In a previous blog post, I talked about Minimum Effective Dose for athletes wanting to make consistent progress in their training. By setting the goal and determining the MED for your training you will have more clarity and be able to spend your energy wisely and achieve much greater results.

Strategies for Maximizing Your Potential

  1. Understand Your Genetic Strengths and Weaknesses: Use benchmark workouts and competitions like the Open to find your strengths relative to the competition. Monitor your performance to identify your natural inclinations in training and competitions.
  2. Embrace a Growth Mindset: View every workout as a learning opportunity with a clear intention. Be willing to try new strategies, and ready to adapt your approach based on performance data and outcomes. Work with a coach to get objective feedback.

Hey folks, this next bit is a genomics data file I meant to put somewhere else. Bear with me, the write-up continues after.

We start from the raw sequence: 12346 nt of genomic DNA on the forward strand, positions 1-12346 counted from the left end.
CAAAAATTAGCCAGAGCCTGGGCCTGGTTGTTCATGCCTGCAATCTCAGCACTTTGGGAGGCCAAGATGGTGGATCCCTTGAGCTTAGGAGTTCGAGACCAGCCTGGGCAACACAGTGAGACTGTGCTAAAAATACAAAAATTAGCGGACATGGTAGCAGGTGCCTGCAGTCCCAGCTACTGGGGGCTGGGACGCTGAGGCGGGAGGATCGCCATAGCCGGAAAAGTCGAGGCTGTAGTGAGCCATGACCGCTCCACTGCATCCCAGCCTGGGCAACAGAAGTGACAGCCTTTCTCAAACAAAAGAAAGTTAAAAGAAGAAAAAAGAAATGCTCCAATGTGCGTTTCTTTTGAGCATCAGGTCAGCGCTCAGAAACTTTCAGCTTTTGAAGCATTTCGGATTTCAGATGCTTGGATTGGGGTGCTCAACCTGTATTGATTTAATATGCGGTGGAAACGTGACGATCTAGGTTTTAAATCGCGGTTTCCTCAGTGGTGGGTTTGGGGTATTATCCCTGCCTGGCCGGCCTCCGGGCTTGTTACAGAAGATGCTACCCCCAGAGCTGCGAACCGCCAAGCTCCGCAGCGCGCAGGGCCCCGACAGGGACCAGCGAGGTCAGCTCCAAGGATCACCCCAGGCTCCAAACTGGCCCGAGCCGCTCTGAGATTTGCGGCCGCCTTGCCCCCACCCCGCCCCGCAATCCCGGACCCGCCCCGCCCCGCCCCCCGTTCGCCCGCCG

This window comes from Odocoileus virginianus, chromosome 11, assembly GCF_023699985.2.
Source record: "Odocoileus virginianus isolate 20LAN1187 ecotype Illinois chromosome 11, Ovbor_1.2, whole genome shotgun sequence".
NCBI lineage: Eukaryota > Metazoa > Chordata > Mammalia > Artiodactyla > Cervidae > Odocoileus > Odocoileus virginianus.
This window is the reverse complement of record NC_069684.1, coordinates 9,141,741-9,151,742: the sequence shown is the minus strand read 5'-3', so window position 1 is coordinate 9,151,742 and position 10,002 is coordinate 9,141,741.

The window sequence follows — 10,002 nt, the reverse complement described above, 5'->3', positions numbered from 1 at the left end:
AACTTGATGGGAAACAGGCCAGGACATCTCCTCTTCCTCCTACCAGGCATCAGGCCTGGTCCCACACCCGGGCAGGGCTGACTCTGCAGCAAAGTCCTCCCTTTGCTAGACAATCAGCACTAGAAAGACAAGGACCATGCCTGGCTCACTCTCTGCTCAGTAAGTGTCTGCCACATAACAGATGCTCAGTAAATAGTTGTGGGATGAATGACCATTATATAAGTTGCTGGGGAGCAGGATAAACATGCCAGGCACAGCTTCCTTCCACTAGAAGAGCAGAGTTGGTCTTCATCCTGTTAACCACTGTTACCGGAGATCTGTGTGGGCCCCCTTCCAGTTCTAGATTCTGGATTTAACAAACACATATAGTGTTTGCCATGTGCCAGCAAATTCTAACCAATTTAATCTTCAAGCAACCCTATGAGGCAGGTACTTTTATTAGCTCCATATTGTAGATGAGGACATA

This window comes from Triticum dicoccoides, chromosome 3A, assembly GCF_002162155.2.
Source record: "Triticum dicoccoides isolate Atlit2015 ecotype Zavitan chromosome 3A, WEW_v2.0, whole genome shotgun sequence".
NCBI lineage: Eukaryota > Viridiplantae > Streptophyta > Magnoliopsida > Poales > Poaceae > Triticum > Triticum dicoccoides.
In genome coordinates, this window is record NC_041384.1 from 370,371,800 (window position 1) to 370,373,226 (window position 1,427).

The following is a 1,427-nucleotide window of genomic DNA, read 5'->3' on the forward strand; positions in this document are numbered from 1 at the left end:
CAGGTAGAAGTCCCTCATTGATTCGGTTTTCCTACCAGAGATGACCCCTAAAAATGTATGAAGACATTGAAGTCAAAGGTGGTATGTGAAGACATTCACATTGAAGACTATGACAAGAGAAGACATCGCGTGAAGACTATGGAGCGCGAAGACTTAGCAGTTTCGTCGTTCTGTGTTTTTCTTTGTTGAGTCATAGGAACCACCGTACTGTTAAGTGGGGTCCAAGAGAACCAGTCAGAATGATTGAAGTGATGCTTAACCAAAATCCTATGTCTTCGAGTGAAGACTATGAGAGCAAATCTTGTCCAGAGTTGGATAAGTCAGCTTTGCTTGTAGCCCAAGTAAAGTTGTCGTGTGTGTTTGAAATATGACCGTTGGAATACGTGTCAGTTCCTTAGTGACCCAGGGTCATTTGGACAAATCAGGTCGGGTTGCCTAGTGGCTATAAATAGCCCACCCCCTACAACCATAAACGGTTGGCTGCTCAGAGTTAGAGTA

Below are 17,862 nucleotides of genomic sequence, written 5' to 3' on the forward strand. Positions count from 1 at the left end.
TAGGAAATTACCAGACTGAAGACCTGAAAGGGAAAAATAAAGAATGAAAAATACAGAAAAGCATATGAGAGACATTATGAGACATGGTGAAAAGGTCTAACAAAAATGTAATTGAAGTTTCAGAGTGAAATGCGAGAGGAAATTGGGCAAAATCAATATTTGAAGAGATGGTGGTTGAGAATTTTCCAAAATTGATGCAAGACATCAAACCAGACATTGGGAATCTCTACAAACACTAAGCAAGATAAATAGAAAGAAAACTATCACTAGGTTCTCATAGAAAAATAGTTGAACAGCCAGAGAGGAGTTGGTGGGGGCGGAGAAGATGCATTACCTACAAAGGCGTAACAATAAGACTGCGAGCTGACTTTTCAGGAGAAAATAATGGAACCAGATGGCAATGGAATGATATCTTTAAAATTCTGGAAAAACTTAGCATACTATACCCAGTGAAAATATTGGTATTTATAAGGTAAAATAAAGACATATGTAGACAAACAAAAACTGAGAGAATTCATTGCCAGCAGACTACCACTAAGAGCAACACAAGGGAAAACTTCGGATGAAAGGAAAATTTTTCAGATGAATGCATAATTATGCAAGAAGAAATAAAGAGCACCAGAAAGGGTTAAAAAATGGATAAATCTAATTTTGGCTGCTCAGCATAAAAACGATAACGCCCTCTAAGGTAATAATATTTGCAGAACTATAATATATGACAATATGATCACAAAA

3. Quality Over Quantity: Ensure that your hard work is smart and targeted. Incorporate evidence-based training methods, prioritize recovery, and avoid the pitfalls of overtraining by using the Minimum Effective Dose principle.
  4. Set Process Goals: Instead of fixating solely on outcomes, focus on actionable process goals that contribute to improvement, such as keeping to your training program, maintaining a healthy sleep schedule, or timing your meals to optimize your energy levels for training.
  5. Build a Supportive Community: Surround yourself with coaches, peers, and mentors who understand your goals and can provide the encouragement, knowledge, and accountability needed to thrive.

Success in CrossFit, as in any endeavor, is multifaceted and requires excellent genetics, adaptability, and mountains of hard work. By acknowledging and addressing each of these variables, athletes can craft a more informed and effective path to achieving their CrossFit ambitions. Remember, while the role of genetics and the speed of adaptation may vary among individuals, the commitment to hard work is a non-negotiable requirement for high performance in any area, and CrossFit is no different.

Play to your strengths, train with purpose, and be the hardest worker in the room. If you do this consistently over time, the results will follow.